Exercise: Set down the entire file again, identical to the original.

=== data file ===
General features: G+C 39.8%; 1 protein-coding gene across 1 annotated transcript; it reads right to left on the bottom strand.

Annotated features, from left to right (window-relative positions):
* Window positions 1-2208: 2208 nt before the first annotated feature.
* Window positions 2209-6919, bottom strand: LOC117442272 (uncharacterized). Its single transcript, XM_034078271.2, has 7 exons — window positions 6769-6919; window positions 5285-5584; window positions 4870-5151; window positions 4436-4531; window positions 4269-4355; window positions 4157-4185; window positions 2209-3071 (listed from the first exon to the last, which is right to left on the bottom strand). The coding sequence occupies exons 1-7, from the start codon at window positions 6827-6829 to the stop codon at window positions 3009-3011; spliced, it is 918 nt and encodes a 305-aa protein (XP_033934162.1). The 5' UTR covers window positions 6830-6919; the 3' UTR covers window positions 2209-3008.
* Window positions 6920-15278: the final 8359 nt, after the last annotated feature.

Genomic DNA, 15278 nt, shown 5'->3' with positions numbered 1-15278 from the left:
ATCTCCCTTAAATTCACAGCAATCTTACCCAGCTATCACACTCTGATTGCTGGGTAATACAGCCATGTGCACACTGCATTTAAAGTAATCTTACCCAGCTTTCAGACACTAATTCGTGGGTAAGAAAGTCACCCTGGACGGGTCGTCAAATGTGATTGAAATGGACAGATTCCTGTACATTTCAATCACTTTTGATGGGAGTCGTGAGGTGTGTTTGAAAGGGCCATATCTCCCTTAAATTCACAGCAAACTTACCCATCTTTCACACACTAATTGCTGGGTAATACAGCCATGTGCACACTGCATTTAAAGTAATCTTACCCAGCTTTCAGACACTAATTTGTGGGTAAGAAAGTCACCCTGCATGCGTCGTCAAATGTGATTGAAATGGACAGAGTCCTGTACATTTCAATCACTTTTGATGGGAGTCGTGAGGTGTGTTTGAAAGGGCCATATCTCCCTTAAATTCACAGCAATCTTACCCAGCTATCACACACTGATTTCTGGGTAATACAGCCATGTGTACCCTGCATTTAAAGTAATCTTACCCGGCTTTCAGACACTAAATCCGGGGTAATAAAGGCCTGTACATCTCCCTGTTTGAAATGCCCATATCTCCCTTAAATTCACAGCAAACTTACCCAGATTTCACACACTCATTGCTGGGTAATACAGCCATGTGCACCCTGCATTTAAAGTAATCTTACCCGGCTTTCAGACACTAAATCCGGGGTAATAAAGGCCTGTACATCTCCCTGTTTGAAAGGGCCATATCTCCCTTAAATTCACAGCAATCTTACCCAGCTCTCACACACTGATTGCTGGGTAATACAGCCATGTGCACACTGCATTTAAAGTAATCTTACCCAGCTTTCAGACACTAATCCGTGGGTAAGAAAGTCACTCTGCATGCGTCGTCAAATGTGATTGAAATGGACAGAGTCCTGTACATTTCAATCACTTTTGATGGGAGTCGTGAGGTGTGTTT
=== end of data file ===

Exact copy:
General features: G+C 39.8%; 1 protein-coding gene across 1 annotated transcript; it reads right to left on the bottom strand.

Annotated features, from left to right (window-relative positions):
* Window positions 1-2208: 2208 nt before the first annotated feature.
* Window positions 2209-6919, bottom strand: LOC117442272 (uncharacterized). Its single transcript, XM_034078271.2, has 7 exons — window positions 6769-6919; window positions 5285-5584; window positions 4870-5151; window positions 4436-4531; window positions 4269-4355; window positions 4157-4185; window positions 2209-3071 (listed from the first exon to the last, which is right to left on the bottom strand). The coding sequence occupies exons 1-7, from the start codon at window positions 6827-6829 to the stop codon at window positions 3009-3011; spliced, it is 918 nt and encodes a 305-aa protein (XP_033934162.1). The 5' UTR covers window positions 6830-6919; the 3' UTR covers window positions 2209-3008.
* Window positions 6920-15278: the final 8359 nt, after the last annotated feature.

Genomic DNA, 15278 nt, shown 5'->3' with positions numbered 1-15278 from the left:
ATCTCCCTTAAATTCACAGCAATCTTACCCAGCTATCACACTCTGATTGCTGGGTAATACAGCCATGTGCACACTGCATTTAAAGTAATCTTACCCAGCTTTCAGACACTAATTCGTGGGTAAGAAAGTCACCCTGGACGGGTCGTCAAATGTGATTGAAATGGACAGATTCCTGTACATTTCAATCACTTTTGATGGGAGTCGTGAGGTGTGTTTGAAAGGGCCATATCTCCCTTAAATTCACAGCAAACTTACCCATCTTTCACACACTAATTGCTGGGTAATACAGCCATGTGCACACTGCATTTAAAGTAATCTTACCCAGCTTTCAGACACTAATTTGTGGGTAAGAAAGTCACCCTGCATGCGTCGTCAAATGTGATTGAAATGGACAGAGTCCTGTACATTTCAATCACTTTTGATGGGAGTCGTGAGGTGTGTTTGAAAGGGCCATATCTCCCTTAAATTCACAGCAATCTTACCCAGCTATCACACACTGATTTCTGGGTAATACAGCCATGTGTACCCTGCATTTAAAGTAATCTTACCCGGCTTTCAGACACTAAATCCGGGGTAATAAAGGCCTGTACATCTCCCTGTTTGAAATGCCCATATCTCCCTTAAATTCACAGCAAACTTACCCAGATTTCACACACTCATTGCTGGGTAATACAGCCATGTGCACCCTGCATTTAAAGTAATCTTACCCGGCTTTCAGACACTAAATCCGGGGTAATAAAGGCCTGTACATCTCCCTGTTTGAAAGGGCCATATCTCCCTTAAATTCACAGCAATCTTACCCAGCTCTCACACACTGATTGCTGGGTAATACAGCCATGTGCACACTGCATTTAAAGTAATCTTACCCAGCTTTCAGACACTAATCCGTGGGTAAGAAAGTCACTCTGCATGCGTCGTCAAATGTGATTGAAATGGACAGAGTCCTGTACATTTCAATCACTTTTGATGGGAGTCGTGAGGTGTGTTT